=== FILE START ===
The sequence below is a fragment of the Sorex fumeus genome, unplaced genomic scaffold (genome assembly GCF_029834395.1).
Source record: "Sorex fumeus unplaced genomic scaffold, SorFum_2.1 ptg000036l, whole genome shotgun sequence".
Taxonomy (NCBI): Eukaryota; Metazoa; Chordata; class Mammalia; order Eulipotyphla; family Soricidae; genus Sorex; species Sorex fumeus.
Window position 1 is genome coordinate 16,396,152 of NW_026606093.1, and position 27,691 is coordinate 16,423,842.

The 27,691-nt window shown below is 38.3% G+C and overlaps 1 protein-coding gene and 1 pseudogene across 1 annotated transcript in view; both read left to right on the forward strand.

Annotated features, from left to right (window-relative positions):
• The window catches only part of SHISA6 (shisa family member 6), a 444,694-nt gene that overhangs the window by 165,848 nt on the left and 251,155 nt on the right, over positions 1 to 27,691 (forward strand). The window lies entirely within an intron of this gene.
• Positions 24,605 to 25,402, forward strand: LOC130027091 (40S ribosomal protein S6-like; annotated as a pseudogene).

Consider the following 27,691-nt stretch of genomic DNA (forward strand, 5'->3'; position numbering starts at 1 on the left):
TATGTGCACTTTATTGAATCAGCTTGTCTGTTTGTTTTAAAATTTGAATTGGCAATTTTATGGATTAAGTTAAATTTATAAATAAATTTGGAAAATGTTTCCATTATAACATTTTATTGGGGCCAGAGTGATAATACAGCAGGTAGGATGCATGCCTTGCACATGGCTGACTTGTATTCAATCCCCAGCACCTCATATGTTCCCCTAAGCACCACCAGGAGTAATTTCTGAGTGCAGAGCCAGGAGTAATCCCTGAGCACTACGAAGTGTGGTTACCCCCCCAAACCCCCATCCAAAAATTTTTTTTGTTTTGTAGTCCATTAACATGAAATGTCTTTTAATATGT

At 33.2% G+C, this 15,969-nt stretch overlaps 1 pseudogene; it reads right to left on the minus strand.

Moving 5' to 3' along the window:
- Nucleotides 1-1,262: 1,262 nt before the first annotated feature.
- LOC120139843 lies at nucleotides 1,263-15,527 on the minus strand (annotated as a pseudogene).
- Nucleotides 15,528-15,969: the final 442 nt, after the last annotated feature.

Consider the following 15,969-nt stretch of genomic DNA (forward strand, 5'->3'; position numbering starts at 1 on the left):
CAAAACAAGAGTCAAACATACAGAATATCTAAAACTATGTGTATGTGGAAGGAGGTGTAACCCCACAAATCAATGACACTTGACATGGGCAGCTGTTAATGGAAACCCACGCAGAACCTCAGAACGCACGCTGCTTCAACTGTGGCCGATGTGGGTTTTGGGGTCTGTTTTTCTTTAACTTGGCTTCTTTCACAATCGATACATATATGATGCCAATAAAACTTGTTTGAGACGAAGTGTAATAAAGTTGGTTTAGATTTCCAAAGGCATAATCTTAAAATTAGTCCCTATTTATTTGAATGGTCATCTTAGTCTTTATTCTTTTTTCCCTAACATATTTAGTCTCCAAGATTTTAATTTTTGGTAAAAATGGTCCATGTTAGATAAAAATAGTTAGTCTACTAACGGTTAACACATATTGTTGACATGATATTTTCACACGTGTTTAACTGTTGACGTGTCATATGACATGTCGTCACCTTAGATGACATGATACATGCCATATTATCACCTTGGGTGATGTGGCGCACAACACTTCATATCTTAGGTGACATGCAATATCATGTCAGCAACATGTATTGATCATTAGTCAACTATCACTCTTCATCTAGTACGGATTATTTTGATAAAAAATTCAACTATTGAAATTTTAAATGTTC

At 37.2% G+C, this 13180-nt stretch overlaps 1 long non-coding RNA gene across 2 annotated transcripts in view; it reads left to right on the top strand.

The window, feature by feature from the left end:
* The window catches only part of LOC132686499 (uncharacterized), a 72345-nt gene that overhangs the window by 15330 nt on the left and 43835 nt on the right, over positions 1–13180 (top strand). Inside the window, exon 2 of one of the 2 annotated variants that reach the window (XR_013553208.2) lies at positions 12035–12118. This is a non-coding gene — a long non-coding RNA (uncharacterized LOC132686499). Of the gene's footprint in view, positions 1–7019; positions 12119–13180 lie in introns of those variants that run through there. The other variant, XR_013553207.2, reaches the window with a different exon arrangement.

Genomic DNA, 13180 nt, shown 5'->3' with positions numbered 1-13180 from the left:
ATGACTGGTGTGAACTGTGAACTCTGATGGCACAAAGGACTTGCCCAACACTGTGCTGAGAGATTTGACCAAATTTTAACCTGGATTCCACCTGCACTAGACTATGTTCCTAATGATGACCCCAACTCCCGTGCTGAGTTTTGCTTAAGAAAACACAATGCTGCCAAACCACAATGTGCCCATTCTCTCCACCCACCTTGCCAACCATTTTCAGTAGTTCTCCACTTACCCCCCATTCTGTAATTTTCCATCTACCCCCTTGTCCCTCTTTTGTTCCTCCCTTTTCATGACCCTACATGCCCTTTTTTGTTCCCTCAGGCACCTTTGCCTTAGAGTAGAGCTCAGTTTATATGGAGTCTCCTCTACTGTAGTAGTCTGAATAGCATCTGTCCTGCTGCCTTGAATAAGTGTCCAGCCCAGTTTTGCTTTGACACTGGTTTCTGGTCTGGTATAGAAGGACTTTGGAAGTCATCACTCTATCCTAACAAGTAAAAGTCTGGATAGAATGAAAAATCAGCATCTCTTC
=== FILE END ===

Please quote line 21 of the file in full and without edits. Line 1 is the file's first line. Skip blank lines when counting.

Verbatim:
Genomic DNA, 13180 nt, shown 5'->3' with positions numbered 1-13180 from the left: